Observation: Turnagain

Location: Sunburst

Route & General Observations

Field Observations
January 24, 2013

Recent Avalanches-yes. Isolated pockets on Tincan Ridge. See photos.

1 Natural avalanche: SS-NC?-D1-R1. This avalanche was photographed from Sunburst
ridge at 2:45pm. It appeared to have been triggered by a chunk of cornice
falling onto the slope. There was no evidence of tracks near the avalanche and
reports from another observer lead us to believe that this was naturally
triggered. The starting zone had been in the sun for several hours at this
point in the day.
Approximate dimensions:
Crown width ~ 40′ across
Crown height ~1-2′
Vertical fall ~350′

1 skier triggered avalanche-SS-AS-D1-R1
This smaller “pocket” was photographed from the highway around 4pm. It occurred
sometime between 3-4pm. There is a ski track leading into the crown and it
appears the the person skied/rode off of the slab. This appears to be an
isolated wind slab that did not run very far. Rough dimensions are 20′ across
and 30′ down. Slab appeared to move less than 50′ down hill.

No Shooting Cracks
No Whoompfing

Surface observations:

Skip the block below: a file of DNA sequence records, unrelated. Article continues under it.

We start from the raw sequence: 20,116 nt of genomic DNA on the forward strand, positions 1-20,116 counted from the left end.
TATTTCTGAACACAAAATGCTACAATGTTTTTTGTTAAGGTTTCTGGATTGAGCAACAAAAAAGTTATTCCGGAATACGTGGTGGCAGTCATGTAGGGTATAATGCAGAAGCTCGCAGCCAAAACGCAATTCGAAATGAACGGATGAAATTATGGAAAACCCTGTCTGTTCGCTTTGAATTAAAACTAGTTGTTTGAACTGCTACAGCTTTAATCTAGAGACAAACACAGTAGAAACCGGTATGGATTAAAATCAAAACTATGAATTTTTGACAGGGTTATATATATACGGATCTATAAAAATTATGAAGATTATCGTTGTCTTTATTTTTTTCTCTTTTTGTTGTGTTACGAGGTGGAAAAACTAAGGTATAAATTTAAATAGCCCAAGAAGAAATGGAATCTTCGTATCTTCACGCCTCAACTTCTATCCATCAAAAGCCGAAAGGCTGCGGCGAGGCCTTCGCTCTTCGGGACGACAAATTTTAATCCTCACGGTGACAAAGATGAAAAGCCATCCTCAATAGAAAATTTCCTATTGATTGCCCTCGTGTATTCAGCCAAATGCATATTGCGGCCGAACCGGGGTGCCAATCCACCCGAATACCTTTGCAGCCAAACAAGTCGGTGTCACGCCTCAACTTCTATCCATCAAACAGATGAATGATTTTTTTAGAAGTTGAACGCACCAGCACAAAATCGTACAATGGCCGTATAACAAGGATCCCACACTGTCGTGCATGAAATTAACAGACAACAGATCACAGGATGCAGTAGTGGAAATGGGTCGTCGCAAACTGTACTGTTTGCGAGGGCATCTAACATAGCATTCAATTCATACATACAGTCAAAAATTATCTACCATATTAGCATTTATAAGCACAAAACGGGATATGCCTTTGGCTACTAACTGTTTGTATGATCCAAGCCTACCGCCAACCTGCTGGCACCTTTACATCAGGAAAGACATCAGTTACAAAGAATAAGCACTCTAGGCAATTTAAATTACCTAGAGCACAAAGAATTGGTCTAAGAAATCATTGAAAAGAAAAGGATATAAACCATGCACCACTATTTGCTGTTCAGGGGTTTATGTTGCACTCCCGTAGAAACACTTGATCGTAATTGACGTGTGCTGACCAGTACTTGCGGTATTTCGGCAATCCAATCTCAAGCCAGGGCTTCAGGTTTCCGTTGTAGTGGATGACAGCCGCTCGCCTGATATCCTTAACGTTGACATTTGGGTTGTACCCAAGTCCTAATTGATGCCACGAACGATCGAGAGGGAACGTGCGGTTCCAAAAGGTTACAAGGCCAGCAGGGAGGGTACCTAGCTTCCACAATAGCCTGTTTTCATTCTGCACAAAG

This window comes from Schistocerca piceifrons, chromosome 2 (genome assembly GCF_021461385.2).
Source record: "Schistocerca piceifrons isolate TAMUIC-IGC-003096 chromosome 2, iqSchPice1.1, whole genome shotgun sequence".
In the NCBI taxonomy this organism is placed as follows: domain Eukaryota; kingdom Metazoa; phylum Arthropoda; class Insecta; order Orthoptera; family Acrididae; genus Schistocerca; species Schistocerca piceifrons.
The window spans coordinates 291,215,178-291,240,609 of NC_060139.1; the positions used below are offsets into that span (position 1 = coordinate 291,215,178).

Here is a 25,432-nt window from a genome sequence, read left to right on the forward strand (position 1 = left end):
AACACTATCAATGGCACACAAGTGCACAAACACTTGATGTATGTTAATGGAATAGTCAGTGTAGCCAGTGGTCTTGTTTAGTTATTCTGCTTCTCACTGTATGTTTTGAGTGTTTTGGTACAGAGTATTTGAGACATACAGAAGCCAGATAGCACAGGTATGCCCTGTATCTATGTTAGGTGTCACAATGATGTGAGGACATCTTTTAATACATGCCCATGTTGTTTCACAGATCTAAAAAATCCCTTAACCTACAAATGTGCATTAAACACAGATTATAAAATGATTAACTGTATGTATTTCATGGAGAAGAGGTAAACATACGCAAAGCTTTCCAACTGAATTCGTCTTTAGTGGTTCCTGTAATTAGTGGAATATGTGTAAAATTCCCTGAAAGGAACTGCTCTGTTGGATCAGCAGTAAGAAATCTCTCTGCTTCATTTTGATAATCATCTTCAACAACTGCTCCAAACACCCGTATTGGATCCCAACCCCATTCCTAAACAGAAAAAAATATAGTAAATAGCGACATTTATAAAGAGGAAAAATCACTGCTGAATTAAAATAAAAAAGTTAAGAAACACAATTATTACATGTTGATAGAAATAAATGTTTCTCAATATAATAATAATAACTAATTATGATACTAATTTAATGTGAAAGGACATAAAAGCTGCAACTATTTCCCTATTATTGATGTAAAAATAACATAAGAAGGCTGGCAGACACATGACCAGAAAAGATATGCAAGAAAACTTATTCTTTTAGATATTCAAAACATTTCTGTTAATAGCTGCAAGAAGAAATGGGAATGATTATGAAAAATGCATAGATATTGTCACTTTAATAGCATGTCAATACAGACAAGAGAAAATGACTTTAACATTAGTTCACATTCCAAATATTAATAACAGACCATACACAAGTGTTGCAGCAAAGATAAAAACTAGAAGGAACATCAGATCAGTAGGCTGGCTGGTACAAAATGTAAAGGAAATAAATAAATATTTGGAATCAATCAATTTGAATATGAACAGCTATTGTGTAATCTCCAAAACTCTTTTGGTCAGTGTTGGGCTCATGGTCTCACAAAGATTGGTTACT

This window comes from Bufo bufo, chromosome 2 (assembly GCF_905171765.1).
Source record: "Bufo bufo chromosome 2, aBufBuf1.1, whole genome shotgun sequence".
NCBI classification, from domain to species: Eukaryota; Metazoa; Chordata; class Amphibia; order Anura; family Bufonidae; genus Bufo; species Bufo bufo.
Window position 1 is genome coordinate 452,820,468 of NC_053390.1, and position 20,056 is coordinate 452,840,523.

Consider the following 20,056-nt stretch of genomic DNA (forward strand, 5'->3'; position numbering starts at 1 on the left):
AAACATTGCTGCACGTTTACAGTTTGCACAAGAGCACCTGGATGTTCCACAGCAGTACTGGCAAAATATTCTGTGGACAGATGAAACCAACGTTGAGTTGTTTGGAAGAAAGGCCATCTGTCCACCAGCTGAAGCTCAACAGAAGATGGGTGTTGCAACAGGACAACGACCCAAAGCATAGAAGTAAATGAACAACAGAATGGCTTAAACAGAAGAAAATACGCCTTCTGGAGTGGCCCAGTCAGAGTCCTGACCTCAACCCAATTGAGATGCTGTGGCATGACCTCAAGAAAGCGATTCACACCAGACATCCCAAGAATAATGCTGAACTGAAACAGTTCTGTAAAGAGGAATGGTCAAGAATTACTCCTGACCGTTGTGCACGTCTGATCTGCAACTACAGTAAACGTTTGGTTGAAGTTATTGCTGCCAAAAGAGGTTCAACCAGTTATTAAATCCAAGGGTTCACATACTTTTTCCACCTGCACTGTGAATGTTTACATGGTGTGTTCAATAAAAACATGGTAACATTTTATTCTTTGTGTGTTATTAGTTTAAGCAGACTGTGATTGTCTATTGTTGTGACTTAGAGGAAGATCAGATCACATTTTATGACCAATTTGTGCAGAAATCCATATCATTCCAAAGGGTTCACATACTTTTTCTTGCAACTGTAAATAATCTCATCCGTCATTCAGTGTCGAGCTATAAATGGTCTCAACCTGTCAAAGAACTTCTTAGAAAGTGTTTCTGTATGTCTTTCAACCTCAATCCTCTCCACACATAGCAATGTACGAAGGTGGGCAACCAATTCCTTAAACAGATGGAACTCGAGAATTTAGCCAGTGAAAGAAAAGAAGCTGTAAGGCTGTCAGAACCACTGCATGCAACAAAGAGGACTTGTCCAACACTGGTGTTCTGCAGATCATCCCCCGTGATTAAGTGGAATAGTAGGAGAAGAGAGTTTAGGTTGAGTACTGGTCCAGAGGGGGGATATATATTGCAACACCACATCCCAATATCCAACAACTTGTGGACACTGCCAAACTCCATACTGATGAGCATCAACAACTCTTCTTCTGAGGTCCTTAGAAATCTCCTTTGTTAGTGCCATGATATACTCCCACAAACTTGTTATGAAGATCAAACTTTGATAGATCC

1,000′-2,000′ : Supportable 2″ crust from with a trace of new snow on top
2,000′-3,500′ : Firm snow 3-5″ thick with 2-4″ of new snow on top
Pit results:
Elevation 2,000′
Height of Snow=160cm
The snowpack in this location contains several crusts. The warm temperatures of
the last several days were evident in this pit as several layers were at or
above 0 degrees C. The old (formerly faceted) grains at the base of the
snowpack at this site were rounded and smooth; very few sharp edges were
noticeable under the lens. The temp in this 25 cm thick layer was +.2 degrees C.
The take home point with this pit was that the weak base is gradually gaining
strength, due to very warm recent temps. When this layer freezes it should be
significantly stronger than it was a week ago.

Elevation 3,500′
Height of Snow=165cm
ECTN 18 28 cm down on 2mm mixed forms. Change in hardness at this interface was
from 4F (slab) to F (weak layer) hardness.
5cm layer of facets at the ground were Fist hardness, 3mm in size.
This pit showed us the weak base fully intact. This layer is currently non-
reactive to strength tests but is still a problem. We will continue tracking
this layer in many areas and elevations.
It was a low traffic day on Turnagain Pass. Tincan Ridge was the only area
between Girdwood and the Pass where we observed any recent avalanche activity.

Photos & Video
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